Oxfam sex scandal: Internal report reveals 'witness intimidation'

Oxfam sex scandal: Internal report reveals 'witness intimidation'
Copyright REUTERS
By Sallyann Nicholls
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Three employees facing sexual misconduct allegations in Haiti were "physically threatening and intimidating" towards a witness, an internal report claims.


Three men accused of sexual misconduct in Haiti had physically threatened a witness during the 2011 investigation, an Oxfam report claims.

The charity released the report on Monday following intense public pressure, after claims came to light that its staff used prostitutes in Haiti after its deadly earthquake in 2010.

The report reveals that the names of seven men involved in sexual misconduct had been passed to national authorities, but parts of the 11-page file have been redacted to protect the identities of the accused.

In a statement on its website, Oxfam said it wanted to be “as transparent as possible” about decisions it made during its internal investigation, before it meets with representatives of Haiti’s government on Monday to "apologise for our mistakes".

Internal investigation

The report says an investigation was launched after the charity’s Loss Prevention team received an email from the Latin America and the Carribbean regional office claiming prostitutes had been hosted at Oxfam guesthouses in Haiti and staff were being sexually harassed.

Further allegations that the Country Director Roland Van Hauwermeiren had also used prostitutes at his subsidised residence followed.

The report says Van Hauwermeiren accepted the allegations during a formal interview and offered to resign, for which he was offered a “phased and dignified” exit after one month to preserve the reputation of the Haiti programme and its affiliates.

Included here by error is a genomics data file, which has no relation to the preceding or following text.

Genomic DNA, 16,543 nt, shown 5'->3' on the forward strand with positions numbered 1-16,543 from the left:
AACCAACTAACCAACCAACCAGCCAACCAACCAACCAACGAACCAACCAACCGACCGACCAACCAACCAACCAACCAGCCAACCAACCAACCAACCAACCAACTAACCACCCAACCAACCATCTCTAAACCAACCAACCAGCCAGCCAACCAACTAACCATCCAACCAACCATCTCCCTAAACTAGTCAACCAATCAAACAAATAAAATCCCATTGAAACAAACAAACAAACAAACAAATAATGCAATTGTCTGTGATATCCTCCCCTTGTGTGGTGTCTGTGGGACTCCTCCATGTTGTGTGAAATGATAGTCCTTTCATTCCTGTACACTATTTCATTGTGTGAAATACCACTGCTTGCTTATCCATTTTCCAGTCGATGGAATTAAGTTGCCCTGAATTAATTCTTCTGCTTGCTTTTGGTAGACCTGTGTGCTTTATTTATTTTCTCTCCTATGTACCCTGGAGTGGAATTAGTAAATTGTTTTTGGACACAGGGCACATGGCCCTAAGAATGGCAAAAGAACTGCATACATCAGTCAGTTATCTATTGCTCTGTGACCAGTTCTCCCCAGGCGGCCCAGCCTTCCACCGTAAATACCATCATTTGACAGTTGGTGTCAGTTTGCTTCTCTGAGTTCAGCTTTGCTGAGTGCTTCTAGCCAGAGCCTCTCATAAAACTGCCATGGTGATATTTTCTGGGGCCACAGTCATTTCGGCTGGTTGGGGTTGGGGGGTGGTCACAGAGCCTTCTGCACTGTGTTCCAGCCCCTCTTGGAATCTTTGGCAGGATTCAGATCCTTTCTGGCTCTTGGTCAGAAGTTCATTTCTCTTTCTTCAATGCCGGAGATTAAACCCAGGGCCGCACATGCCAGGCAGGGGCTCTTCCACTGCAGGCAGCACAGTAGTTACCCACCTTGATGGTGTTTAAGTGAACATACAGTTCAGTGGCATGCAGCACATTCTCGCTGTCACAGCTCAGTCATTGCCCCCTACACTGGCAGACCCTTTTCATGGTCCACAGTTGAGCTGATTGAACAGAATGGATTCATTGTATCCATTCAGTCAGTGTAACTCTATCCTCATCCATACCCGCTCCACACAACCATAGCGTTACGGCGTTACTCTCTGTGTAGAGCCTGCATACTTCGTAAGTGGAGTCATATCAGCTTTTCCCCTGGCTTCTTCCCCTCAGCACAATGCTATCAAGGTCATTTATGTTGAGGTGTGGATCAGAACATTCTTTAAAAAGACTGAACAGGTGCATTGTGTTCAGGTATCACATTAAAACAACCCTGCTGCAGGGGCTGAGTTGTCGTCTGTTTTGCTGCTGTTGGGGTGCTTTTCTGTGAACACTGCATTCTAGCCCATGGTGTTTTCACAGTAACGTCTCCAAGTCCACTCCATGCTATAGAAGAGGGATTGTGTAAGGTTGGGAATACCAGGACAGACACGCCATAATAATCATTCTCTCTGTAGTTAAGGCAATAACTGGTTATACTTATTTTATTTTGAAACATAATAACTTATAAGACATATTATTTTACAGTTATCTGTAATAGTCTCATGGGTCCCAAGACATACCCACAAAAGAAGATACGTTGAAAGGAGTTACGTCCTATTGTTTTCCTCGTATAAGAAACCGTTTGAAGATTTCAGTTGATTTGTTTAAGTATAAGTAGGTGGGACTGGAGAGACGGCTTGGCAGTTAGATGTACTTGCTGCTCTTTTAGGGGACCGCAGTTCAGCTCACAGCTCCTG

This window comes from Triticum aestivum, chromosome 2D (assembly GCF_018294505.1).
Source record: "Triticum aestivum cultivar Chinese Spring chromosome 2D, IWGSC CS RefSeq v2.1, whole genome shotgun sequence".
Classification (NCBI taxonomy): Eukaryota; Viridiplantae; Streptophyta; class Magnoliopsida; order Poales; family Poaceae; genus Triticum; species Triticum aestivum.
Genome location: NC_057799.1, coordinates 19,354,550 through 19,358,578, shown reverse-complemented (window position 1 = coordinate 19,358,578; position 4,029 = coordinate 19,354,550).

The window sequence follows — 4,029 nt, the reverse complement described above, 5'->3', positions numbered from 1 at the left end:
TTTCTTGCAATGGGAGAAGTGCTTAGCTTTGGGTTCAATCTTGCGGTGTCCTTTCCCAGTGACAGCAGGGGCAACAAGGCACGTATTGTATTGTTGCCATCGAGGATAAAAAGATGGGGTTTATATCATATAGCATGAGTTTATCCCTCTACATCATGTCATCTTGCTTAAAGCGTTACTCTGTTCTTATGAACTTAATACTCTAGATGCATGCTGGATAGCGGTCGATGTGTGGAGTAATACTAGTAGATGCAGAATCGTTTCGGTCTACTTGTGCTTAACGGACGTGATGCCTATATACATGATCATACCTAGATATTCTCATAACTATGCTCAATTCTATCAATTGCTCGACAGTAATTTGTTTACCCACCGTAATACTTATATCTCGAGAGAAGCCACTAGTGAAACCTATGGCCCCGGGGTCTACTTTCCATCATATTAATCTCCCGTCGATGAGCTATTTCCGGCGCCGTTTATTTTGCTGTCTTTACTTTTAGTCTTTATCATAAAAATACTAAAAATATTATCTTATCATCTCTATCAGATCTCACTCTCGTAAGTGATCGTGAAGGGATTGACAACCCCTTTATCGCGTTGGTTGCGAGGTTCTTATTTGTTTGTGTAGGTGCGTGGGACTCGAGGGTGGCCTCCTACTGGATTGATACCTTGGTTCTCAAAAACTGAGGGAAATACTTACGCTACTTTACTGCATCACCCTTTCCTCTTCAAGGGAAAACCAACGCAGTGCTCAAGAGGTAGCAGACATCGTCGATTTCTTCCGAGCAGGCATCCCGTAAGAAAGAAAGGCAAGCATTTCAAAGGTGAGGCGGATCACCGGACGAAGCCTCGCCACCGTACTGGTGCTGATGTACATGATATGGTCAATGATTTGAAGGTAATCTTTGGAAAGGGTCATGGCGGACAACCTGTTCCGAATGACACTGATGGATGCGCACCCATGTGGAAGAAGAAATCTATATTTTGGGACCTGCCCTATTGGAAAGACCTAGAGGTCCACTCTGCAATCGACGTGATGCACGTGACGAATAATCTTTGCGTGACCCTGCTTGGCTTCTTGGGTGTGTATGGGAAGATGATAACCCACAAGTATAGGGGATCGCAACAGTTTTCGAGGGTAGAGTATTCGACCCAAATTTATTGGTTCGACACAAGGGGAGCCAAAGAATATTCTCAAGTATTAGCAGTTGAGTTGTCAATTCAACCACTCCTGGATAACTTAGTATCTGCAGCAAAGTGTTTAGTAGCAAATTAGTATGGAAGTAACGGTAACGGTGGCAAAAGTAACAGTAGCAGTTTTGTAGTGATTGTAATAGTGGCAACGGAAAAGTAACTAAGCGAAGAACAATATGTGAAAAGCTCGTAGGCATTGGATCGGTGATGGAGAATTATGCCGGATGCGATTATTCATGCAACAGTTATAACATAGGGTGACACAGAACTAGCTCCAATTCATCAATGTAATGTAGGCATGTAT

It could not be ruled out that any of the prostitutes involved in the scandal were under-aged, the report added.

The document goes on to detail the investigation into allegations made against Oxfam’s staff, during which 40 witnesses were interviewed. But the inquiry took a dark turn when the line manager of one of the suspects leaked details of the investigation to a third-party. It resulted in three suspects physically threatening and intimidating a witness, and being slapped with charges of bullying.

Seven employees left the organization as a result of their behavior in Haiti in 2011, the report says.

Two of them were dismissed and one resigned for bullying staff. One of the men had also been accused of downloading pornography on company computers. Another employee was dismissed for failing to protect staff.

Allegations of fraud, negligence, and nepotism were also raised during the investigation, but were unsubstantiated, the report adds.

The document concludes by looking at how Oxfam can prevent similar scandals from occurring in the future.

It details plans to update codes of conduct, increase awareness training and arrange meetings with female staff to examine workplace culture.

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